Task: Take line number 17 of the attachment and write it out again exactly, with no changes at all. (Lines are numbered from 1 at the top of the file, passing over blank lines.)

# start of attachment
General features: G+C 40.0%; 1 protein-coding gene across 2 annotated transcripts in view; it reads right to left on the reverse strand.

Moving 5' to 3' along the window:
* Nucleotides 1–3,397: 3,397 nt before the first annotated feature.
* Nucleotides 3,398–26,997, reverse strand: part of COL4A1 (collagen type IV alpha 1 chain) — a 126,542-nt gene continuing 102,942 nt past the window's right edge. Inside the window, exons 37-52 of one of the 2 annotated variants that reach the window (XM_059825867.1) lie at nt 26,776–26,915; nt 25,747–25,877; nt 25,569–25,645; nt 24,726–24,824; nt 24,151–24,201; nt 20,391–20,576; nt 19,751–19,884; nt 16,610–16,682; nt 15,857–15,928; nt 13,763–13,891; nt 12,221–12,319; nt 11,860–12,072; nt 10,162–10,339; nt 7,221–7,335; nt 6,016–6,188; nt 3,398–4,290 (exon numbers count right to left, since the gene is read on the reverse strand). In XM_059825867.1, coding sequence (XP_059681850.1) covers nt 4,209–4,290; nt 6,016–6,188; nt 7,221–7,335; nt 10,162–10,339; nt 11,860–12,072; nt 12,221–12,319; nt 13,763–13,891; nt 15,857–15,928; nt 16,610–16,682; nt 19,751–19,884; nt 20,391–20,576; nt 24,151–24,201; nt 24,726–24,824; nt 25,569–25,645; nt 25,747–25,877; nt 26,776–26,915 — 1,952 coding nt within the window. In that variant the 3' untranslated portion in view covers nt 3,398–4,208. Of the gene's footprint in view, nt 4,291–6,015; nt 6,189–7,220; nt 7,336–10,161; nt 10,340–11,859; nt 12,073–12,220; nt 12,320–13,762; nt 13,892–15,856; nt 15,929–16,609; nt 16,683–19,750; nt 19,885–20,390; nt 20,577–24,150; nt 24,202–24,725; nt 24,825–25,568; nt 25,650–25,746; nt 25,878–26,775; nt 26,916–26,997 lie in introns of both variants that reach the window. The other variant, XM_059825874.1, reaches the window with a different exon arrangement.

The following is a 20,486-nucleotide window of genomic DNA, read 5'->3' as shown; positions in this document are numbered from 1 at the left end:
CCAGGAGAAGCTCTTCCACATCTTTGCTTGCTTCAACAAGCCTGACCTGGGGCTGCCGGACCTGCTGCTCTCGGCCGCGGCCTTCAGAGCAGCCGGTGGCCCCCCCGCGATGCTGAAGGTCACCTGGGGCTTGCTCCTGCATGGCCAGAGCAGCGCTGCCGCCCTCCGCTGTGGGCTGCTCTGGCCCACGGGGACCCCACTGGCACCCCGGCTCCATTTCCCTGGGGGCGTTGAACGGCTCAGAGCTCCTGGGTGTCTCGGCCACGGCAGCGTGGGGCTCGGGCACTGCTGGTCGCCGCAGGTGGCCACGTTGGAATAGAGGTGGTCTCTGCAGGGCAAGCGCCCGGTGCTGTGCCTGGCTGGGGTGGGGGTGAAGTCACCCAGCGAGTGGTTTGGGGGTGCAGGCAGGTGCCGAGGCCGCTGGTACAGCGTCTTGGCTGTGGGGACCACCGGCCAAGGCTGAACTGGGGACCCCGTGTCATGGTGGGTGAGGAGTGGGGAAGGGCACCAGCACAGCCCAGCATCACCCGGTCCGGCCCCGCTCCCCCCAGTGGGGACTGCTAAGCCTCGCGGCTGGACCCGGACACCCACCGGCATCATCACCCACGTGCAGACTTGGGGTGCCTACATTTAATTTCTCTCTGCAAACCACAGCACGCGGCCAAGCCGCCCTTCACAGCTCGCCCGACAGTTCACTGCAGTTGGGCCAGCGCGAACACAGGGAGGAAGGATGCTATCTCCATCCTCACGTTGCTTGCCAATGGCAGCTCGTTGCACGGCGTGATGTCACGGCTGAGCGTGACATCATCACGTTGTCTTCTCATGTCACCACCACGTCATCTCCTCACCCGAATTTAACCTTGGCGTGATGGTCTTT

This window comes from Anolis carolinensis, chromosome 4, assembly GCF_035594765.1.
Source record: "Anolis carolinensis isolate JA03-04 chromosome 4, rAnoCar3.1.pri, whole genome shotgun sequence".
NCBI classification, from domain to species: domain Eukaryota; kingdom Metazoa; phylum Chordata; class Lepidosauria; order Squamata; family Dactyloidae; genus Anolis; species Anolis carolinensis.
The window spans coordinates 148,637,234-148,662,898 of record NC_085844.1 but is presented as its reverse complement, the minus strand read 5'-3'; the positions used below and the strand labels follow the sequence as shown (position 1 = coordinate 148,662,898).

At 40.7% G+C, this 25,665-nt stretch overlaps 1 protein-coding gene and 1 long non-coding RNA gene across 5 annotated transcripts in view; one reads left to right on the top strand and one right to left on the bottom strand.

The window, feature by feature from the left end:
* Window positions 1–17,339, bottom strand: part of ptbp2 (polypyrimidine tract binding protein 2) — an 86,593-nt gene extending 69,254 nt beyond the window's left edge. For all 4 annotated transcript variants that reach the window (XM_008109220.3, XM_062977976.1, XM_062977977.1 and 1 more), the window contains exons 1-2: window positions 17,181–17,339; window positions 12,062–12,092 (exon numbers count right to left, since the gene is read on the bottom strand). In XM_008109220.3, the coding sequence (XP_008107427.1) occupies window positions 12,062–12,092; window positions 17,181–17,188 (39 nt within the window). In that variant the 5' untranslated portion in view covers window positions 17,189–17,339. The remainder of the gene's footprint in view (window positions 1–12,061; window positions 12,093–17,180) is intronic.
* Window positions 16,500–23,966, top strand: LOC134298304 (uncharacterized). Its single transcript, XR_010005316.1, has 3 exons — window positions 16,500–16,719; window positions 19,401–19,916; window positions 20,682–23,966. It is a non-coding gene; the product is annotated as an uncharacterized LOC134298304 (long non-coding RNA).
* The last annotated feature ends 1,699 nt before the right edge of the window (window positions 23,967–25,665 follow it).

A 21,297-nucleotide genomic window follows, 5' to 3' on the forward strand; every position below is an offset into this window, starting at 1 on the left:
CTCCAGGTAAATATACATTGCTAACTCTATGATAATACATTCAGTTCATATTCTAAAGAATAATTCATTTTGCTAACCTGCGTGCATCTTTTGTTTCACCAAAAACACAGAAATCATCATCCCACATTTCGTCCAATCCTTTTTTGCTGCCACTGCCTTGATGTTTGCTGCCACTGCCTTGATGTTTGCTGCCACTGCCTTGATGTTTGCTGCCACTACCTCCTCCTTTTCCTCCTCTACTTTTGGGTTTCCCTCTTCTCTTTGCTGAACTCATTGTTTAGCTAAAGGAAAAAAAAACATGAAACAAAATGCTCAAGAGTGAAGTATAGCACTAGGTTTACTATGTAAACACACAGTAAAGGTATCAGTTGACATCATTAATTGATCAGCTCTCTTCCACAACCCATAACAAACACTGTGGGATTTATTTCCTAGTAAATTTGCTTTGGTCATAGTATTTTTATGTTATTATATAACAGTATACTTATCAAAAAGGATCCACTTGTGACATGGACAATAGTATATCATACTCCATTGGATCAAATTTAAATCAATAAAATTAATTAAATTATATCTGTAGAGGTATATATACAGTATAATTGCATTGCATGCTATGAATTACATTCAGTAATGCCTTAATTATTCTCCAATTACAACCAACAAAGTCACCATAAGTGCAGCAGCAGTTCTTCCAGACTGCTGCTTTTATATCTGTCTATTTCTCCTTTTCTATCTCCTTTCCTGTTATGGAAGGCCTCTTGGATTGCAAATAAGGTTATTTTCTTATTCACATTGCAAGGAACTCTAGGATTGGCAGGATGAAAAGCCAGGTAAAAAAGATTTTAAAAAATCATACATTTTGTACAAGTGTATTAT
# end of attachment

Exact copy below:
CTCCAGGTAAATATACATTGCTAACTCTATGATAATACATTCAGTTCATATTCTAAAGAATAATTCATTTTGCTAACCTGCGTGCATCTTTTGTTTCACCAAAAACACAGAAATCATCATCCCACATTTCGTCCAATCCTTTTTTGCTGCCACTGCCTTGATGTTTGCTGCCACTGCCTTGATGTTTGCTGCCACTGCCTTGATGTTTGCTGCCACTACCTCCTCCTTTTCCTCCTCTACTTTTGGGTTTCCCTCTTCTCTTTGCTGAACTCATTGTTTAGCTAAAGGAAAAAAAAACATGAAACAAAATGCTCAAGAGTGAAGTATAGCACTAGGTTTACTATGTAAACACACAGTAAAGGTATCAGTTGACATCATTAATTGATCAGCTCTCTTCCACAACCCATAACAAACACTGTGGGATTTATTTCCTAGTAAATTTGCTTTGGTCATAGTATTTTTATGTTATTATATAACAGTATACTTATCAAAAAGGATCCACTTGTGACATGGACAATAGTATATCATACTCCATTGGATCAAATTTAAATCAATAAAATTAATTAAATTATATCTGTAGAGGTATATATACAGTATAATTGCATTGCATGCTATGAATTACATTCAGTAATGCCTTAATTATTCTCCAATTACAACCAACAAAGTCACCATAAGTGCAGCAGCAGTTCTTCCAGACTGCTGCTTTTATATCTGTCTATTTCTCCTTTTCTATCTCCTTTCCTGTTATGGAAGGCCTCTTGGATTGCAAATAAGGTTATTTTCTTATTCACATTGCAAGGAACTCTAGGATTGGCAGGATGAAAAGCCAGGTAAAAAAGATTTTAAAAAATCATACATTTTGTACAAGTGTATTAT